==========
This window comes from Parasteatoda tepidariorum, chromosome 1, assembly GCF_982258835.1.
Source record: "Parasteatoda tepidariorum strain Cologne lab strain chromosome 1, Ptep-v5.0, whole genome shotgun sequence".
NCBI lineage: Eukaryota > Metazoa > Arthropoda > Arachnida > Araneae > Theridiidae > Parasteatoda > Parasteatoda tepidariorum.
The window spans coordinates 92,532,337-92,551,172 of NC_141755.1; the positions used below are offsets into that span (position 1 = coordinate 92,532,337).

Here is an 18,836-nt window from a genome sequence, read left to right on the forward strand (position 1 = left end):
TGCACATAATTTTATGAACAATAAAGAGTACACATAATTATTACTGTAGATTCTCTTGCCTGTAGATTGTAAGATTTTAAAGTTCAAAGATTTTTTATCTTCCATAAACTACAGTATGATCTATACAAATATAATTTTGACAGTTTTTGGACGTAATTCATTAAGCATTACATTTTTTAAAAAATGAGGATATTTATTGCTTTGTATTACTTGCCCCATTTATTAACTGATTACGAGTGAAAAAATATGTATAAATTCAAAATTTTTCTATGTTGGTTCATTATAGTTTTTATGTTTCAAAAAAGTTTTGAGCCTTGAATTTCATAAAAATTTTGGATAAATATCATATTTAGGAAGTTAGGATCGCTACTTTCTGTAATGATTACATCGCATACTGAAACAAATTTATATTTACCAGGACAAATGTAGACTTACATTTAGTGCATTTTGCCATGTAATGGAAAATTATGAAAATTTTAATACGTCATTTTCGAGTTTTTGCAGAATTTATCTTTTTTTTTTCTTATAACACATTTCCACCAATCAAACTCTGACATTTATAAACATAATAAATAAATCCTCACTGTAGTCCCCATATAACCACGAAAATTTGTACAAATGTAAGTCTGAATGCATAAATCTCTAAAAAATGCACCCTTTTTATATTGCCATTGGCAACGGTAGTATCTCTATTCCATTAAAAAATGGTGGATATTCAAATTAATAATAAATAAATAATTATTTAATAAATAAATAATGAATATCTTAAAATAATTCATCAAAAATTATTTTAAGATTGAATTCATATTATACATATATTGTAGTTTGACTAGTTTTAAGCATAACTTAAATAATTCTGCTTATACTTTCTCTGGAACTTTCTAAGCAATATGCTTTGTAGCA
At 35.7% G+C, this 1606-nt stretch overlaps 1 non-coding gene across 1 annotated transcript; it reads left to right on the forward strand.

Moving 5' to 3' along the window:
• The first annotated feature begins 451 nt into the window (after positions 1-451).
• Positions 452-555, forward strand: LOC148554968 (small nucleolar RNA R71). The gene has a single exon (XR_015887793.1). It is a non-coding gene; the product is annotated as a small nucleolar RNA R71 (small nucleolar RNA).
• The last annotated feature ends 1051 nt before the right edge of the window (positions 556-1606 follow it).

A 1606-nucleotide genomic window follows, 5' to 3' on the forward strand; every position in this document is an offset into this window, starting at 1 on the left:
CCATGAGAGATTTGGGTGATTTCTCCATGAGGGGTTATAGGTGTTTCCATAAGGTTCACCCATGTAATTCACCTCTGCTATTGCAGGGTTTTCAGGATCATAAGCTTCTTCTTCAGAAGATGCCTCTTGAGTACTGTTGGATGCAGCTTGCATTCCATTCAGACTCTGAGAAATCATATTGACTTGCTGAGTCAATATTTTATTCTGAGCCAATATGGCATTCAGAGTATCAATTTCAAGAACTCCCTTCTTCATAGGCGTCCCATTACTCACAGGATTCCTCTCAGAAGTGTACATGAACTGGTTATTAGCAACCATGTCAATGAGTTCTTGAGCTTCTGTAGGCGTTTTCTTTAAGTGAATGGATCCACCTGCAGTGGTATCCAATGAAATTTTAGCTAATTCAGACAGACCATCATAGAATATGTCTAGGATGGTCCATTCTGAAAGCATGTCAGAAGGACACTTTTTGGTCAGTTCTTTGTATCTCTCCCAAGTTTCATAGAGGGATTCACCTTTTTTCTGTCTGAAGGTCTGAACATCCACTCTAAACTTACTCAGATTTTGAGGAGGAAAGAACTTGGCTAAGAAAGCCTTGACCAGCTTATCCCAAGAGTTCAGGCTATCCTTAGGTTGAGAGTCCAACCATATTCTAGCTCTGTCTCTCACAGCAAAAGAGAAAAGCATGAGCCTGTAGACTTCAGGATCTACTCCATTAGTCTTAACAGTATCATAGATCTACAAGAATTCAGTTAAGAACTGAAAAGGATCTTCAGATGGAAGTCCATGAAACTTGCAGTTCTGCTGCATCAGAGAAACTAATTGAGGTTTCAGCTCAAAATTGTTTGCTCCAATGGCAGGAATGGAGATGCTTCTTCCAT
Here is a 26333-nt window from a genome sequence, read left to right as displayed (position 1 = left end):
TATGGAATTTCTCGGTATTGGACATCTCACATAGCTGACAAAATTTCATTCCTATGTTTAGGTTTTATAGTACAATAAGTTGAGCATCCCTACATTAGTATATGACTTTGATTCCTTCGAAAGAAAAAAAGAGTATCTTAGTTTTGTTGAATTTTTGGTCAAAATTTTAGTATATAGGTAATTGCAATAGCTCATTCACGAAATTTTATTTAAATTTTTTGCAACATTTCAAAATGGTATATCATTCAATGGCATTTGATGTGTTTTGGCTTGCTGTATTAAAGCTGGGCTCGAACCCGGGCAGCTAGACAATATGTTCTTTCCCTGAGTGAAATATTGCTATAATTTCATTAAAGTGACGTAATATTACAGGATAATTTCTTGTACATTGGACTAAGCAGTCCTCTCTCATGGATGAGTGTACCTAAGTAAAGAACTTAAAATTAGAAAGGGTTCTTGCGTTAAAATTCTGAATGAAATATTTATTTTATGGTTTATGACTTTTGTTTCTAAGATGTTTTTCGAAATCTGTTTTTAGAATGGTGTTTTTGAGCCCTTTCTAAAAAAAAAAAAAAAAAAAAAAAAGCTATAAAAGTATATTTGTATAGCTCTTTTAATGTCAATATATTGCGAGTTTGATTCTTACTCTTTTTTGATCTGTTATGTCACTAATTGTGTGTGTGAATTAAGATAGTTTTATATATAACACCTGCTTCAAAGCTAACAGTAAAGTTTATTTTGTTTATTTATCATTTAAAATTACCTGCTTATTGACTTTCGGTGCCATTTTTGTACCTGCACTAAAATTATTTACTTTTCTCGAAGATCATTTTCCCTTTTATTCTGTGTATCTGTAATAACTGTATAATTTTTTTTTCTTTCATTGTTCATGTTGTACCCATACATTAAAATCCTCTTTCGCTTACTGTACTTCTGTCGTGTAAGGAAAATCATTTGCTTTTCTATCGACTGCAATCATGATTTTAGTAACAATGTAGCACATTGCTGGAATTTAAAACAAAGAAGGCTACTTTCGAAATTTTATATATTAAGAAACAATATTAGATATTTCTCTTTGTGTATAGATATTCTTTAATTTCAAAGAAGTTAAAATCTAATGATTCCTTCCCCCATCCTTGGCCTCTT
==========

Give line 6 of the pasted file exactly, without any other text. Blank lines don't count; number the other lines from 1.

TGCACATAATTTTATGAACAATAAAGAGTACACATAATTATTACTGTAGATTCTCTTGCCTGTAGATTGTAAGATTTTAAAGTTCAAAGATTTTTTATCTTCCATAAACTACAGTATGATCTATACAAATATAATTTTGACAGTTTTTGGACGTAATTCATTAAGCATTACATTTTTTAAAAAATGAGGATATTTATTGCTTTGTATTACTTGCCCCATTTATTAACTGATTACGAGTGAAAAAATATGTATAAATTCAAAATTTTTCTATGTTGGTTCATTATAGTTTTTATGTTTCAAAAAAGTTTTGAGCCTTGAATTTCATAAAAATTTTGGATAAATATCATATTTAGGAAGTTAGGATCGCTACTTTCTGTAATGATTACATCGCATACTGAAACAAATTTATATTTACCAGGACAAATGTAGACTTACATTTAGTGCATTTTGCCATGTAATGGAAAATTATGAAAATTTTAATACGTCATTTTCGAGTTTTTGCAGAATTTATCTTTTTTTTTTCTTATAACACATTTCCACCAATCAAACTCTGACATTTATAAACATAATAAATAAATCCTCACTGTAGTCCCCATATAACCACGAAAATTTGTACAAATGTAAGTCTGAATGCATAAATCTCTAAAAAATGCACCCTTTTTATATTGCCATTGGCAACGGTAGTATCTCTATTCCATTAAAAAATGGTGGATATTCAAATTAATAATAAATAAATAATTATTTAATAAATAAATAATGAATATCTTAAAATAATTCATCAAAAATTATTTTAAGATTGAATTCATATTATACATATATTGTAGTTTGACTAGTTTTAAGCATAACTTAAATAATTCTGCTTATACTTTCTCTGGAACTTTCTAAGCAATATGCTTTGTAGCA